More people have embarked on a quest for the sacred in India than anywhere else. An exceptionally rich religious tradition and an abundance of minor and major pilgrim sites have given seekers ample motivation to pack their bags and go on a search.
PILGRIM’S INDIA is about all journeys impelled by the idea of the sacred. It brings together essays and poems—from The Katha Upanishad, Fa-Hien, Basavanna and Kabir to Paul Brunton, Richard Lonnoy, Amit Chaudhuri,Arun Kolatakar and others—about various aspects of trips undertaken in the name of god. Readers will encounter the watchful reserved of a British Journalist in Southern India, the Vitgorous prose of a Contemporary Sikh pilgrim, a French author—adventurer’s appraisal of the Ellora Caves, a Modern-Day Zoroastrain’s Reflections on Udvada and a Woman’s Impression of What It Means to be Muslim in India.
Mystics, witnesses and wanderers write about the Superme Being, about journeys and destinations, false starts, bottlenecks and blind alleys, about humour, rage and evelation—all of which make this anthology a deeply absorbing and idiosyncratic take on pilgrims and pilgrims in India.
Is the author of three books of poetry, most recently Where I Live: New and Selected Poems. Her prose works include the Book of Buddha and a biography of a contemporary mystic, Sadhguru: More Than of Life. She divides her time between Mumbai and a yoga centre in Coimbatore. She still isn’t quite sure where home is.
I’m aware that our experience of the sacred cannot exist anywhere outside of us. But I’m also given to travelling intermittently in quest of it. At times I have been a vulgar tourist, ticking off pilgrim destinations and encounters with holy men and women in my head with near-imperial glee.
It’s an ancient paradox and one that I haven’t filly sorted out yet. ‘I’ve travelled east,! I’ve travelled west,! Back in Seiken,! I haven’t moved an inch’ goes an old Zen poem. There are equivalents of that nearer home. Bulleh Shah, for instance: ‘They go to Mecca to atone;! I’ve many a Mecca in my home.’ Or Lal Dedh: ‘Soul, get this! You should have looked in the mirror.’ Or Sultan Bahu: ‘I found Him closer than my jugular vein when I looked inside myself.’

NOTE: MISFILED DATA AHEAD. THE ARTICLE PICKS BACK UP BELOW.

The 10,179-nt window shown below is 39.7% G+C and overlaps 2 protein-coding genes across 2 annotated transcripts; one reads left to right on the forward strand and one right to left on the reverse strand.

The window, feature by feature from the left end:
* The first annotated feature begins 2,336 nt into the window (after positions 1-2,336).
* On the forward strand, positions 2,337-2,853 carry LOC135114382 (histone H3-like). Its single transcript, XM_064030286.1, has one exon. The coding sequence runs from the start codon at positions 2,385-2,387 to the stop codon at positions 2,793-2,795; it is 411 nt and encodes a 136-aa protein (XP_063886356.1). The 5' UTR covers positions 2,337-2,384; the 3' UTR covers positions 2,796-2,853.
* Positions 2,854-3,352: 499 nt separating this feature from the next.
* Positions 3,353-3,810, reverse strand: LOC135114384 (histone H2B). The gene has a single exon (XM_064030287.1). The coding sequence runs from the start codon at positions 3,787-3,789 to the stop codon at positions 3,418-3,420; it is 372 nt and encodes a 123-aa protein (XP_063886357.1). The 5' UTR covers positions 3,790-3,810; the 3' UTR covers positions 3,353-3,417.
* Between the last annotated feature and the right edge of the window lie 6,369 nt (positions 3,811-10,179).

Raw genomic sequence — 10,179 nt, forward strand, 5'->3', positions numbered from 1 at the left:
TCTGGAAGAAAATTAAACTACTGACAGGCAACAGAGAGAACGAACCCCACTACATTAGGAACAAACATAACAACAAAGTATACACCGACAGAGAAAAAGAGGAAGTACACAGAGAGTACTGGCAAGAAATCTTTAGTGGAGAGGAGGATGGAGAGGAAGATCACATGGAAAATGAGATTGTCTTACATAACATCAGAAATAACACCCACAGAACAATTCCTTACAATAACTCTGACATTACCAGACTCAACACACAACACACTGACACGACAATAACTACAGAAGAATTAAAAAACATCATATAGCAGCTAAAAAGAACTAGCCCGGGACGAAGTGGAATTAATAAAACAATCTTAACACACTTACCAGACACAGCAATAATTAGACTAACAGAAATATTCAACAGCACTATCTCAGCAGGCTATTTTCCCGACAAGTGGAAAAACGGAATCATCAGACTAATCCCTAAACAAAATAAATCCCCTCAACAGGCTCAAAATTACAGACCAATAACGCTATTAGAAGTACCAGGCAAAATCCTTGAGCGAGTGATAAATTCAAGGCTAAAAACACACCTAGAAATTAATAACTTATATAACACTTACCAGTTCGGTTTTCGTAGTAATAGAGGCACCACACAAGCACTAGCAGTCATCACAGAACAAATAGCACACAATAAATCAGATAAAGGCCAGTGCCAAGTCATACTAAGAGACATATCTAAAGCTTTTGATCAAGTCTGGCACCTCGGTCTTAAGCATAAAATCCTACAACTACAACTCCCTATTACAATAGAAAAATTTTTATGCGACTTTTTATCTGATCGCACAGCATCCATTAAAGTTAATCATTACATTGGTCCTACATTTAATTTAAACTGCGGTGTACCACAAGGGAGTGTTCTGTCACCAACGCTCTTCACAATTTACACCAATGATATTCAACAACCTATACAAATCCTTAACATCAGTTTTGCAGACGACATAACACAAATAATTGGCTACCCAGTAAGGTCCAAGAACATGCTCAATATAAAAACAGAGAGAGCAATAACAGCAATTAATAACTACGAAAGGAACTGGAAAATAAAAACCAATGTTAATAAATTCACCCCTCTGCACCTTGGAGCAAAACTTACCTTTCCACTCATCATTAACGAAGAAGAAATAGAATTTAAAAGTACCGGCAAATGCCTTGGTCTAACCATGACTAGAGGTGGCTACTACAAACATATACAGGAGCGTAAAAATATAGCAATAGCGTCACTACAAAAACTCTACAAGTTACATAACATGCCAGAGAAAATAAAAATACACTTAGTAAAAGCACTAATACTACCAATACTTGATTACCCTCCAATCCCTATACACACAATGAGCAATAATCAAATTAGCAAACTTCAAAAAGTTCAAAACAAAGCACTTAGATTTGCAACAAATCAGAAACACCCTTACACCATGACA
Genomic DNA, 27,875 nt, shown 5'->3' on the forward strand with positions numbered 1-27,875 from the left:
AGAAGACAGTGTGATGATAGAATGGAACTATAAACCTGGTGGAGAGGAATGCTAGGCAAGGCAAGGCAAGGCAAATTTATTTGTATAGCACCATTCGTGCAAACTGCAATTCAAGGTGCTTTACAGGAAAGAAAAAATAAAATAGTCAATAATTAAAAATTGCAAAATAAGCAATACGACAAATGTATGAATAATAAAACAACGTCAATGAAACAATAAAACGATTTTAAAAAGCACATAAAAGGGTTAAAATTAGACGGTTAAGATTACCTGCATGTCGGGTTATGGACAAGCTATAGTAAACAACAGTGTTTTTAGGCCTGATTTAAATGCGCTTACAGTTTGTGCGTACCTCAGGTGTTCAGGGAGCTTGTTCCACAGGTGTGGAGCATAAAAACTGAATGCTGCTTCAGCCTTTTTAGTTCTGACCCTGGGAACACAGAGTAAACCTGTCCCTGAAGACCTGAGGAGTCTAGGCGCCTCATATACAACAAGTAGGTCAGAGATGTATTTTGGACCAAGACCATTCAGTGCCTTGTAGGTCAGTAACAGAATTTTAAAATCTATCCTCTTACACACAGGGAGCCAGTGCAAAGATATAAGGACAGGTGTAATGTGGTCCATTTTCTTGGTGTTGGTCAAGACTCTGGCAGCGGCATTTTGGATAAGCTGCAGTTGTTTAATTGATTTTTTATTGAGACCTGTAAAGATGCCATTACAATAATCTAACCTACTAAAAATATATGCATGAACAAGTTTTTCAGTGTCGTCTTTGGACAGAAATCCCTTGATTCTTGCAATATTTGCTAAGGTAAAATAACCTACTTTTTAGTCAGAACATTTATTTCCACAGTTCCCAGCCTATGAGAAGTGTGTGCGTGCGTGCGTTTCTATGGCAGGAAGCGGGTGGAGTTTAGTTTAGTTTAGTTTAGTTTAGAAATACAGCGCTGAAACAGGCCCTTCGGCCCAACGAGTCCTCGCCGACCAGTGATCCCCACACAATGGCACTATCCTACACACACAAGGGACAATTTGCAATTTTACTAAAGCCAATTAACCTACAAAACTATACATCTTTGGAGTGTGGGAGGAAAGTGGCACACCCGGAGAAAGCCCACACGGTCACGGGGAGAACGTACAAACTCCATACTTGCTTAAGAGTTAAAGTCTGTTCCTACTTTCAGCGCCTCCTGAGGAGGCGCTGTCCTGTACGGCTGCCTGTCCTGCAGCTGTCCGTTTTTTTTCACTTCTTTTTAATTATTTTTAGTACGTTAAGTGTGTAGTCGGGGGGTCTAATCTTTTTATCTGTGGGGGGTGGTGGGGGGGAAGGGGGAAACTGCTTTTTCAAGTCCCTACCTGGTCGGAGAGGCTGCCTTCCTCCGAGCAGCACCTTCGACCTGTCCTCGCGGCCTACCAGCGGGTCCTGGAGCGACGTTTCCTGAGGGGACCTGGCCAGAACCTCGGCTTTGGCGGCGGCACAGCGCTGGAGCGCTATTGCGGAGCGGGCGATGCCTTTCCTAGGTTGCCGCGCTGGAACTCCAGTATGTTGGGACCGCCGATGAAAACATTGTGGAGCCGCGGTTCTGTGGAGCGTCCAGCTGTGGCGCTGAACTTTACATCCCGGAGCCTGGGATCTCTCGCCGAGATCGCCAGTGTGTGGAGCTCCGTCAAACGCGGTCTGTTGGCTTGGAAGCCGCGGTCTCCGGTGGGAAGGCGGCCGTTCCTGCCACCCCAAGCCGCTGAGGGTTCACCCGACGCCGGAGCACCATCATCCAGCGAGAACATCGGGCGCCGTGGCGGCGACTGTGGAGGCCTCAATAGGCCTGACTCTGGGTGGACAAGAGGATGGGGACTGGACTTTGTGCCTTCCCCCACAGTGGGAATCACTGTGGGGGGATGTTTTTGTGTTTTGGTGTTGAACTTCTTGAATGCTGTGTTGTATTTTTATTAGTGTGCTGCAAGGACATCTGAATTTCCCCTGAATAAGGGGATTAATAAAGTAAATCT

You can’t get louder or clearer than that. And yet, whenever I’ve been seized by certain feverishness, I’ve packed my bags, caught the next train to Shirdi—and forgotten that jugular entirely.
Things are somewhat different now. I’m less feverish. So, though the travel continues, it’s a tad less compulsive. I’m also beginning to suspect that some of those venerable divides—weekend—weekday, maayka—sasuraal, nirvana—samsara—won’t ever be entirely bridged. The world we inhabit clearly isn’t intended to be home. A kind of existential comma, perhaps. Or a laboratory Or a transit lounge.
It takes getting used to, though. And the forgetting and remembering, the going away and returning, is an old, old pattern,
difficult to erase. But when you begin to make your peace with it, it has its moments. It offers breathing space. It allows you to ease a little more into the present continuous. You start seeing the rewards—however glimmering—of being spiritually hyphenated. You mind the gap, but you resent it less.
About a decade ago, I felt the need to travel to sacred destinations around the country There was a churning about those journeys, a fretful, fidgeting anxiety In 2004, I found my guru. That became the terminus of one kind of journey, and the beginning of another. But that’s another story.
My point is that the journey itself doesn’t seem to let up. It shape-shifts but endures. And it probably will as long as ‘the abyss that separates us from ourselves’ (in Thomas Merton’s lovely phrase) persists. Yes, the enduring answers are perhaps to be found in a place no further than the jugular-or the heart, or the forehead, or the navel, or the soul (wherever that is). But it’s a hellishly hard journey to that elusive spot in the human spiritual anatomy. And there seem to be no short cuts either.
Abysses are tricky things. Those who airily claim they’ve never been tripped up by them are, I believe, usually too scared to set out on a journey, in the first place. They may quote Vedantin seers and Buddhist masters and claim, like the great mystics before them, to have found their Meccas in their home. But I suspect most of them suffer the abyss unconsciously.
On the other hand, sacred journeys—those disruptive excursions— are for those who want to cross thresholds. It’s for those who mind the gap terribly. But there’s hope. When you resent the gap consciously it seems often to be the first step towards finding your own drawbridge.
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